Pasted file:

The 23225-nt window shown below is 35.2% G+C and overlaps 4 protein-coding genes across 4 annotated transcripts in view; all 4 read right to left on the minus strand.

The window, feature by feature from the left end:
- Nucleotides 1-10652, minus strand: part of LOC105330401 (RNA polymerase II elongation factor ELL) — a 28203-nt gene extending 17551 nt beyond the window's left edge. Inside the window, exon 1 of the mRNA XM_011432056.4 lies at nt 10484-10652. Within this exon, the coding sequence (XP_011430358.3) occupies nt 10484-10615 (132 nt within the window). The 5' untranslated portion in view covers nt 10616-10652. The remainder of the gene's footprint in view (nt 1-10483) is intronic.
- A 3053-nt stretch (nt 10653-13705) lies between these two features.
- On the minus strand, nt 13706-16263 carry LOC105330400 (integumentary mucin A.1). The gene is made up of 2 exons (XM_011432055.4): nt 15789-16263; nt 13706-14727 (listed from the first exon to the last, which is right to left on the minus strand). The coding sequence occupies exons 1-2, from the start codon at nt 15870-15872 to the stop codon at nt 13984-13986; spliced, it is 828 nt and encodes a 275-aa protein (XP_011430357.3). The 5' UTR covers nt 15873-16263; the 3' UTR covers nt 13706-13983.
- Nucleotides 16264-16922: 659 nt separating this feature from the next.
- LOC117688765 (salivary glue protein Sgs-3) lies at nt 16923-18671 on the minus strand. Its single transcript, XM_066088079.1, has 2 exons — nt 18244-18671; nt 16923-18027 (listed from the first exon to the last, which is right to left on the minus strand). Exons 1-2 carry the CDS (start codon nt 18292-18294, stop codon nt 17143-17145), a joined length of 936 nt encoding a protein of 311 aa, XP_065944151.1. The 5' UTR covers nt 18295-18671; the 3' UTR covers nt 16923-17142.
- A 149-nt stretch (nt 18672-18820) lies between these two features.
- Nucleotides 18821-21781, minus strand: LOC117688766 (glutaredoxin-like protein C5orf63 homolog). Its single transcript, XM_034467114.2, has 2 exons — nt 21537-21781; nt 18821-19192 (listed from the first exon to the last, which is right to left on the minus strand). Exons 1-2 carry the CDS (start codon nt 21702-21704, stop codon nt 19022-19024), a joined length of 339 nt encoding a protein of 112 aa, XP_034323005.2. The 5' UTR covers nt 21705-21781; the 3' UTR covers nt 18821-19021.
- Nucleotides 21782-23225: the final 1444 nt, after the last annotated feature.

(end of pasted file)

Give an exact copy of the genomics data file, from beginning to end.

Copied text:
The 23225-nt window shown below is 35.2% G+C and overlaps 4 protein-coding genes across 4 annotated transcripts in view; all 4 read right to left on the minus strand.

The window, feature by feature from the left end:
- Nucleotides 1-10652, minus strand: part of LOC105330401 (RNA polymerase II elongation factor ELL) — a 28203-nt gene extending 17551 nt beyond the window's left edge. Inside the window, exon 1 of the mRNA XM_011432056.4 lies at nt 10484-10652. Within this exon, the coding sequence (XP_011430358.3) occupies nt 10484-10615 (132 nt within the window). The 5' untranslated portion in view covers nt 10616-10652. The remainder of the gene's footprint in view (nt 1-10483) is intronic.
- A 3053-nt stretch (nt 10653-13705) lies between these two features.
- On the minus strand, nt 13706-16263 carry LOC105330400 (integumentary mucin A.1). The gene is made up of 2 exons (XM_011432055.4): nt 15789-16263; nt 13706-14727 (listed from the first exon to the last, which is right to left on the minus strand). The coding sequence occupies exons 1-2, from the start codon at nt 15870-15872 to the stop codon at nt 13984-13986; spliced, it is 828 nt and encodes a 275-aa protein (XP_011430357.3). The 5' UTR covers nt 15873-16263; the 3' UTR covers nt 13706-13983.
- Nucleotides 16264-16922: 659 nt separating this feature from the next.
- LOC117688765 (salivary glue protein Sgs-3) lies at nt 16923-18671 on the minus strand. Its single transcript, XM_066088079.1, has 2 exons — nt 18244-18671; nt 16923-18027 (listed from the first exon to the last, which is right to left on the minus strand). Exons 1-2 carry the CDS (start codon nt 18292-18294, stop codon nt 17143-17145), a joined length of 936 nt encoding a protein of 311 aa, XP_065944151.1. The 5' UTR covers nt 18295-18671; the 3' UTR covers nt 16923-17142.
- A 149-nt stretch (nt 18672-18820) lies between these two features.
- Nucleotides 18821-21781, minus strand: LOC117688766 (glutaredoxin-like protein C5orf63 homolog). Its single transcript, XM_034467114.2, has 2 exons — nt 21537-21781; nt 18821-19192 (listed from the first exon to the last, which is right to left on the minus strand). Exons 1-2 carry the CDS (start codon nt 21702-21704, stop codon nt 19022-19024), a joined length of 339 nt encoding a protein of 112 aa, XP_034323005.2. The 5' UTR covers nt 21705-21781; the 3' UTR covers nt 18821-19021.
- Nucleotides 21782-23225: the final 1444 nt, after the last annotated feature.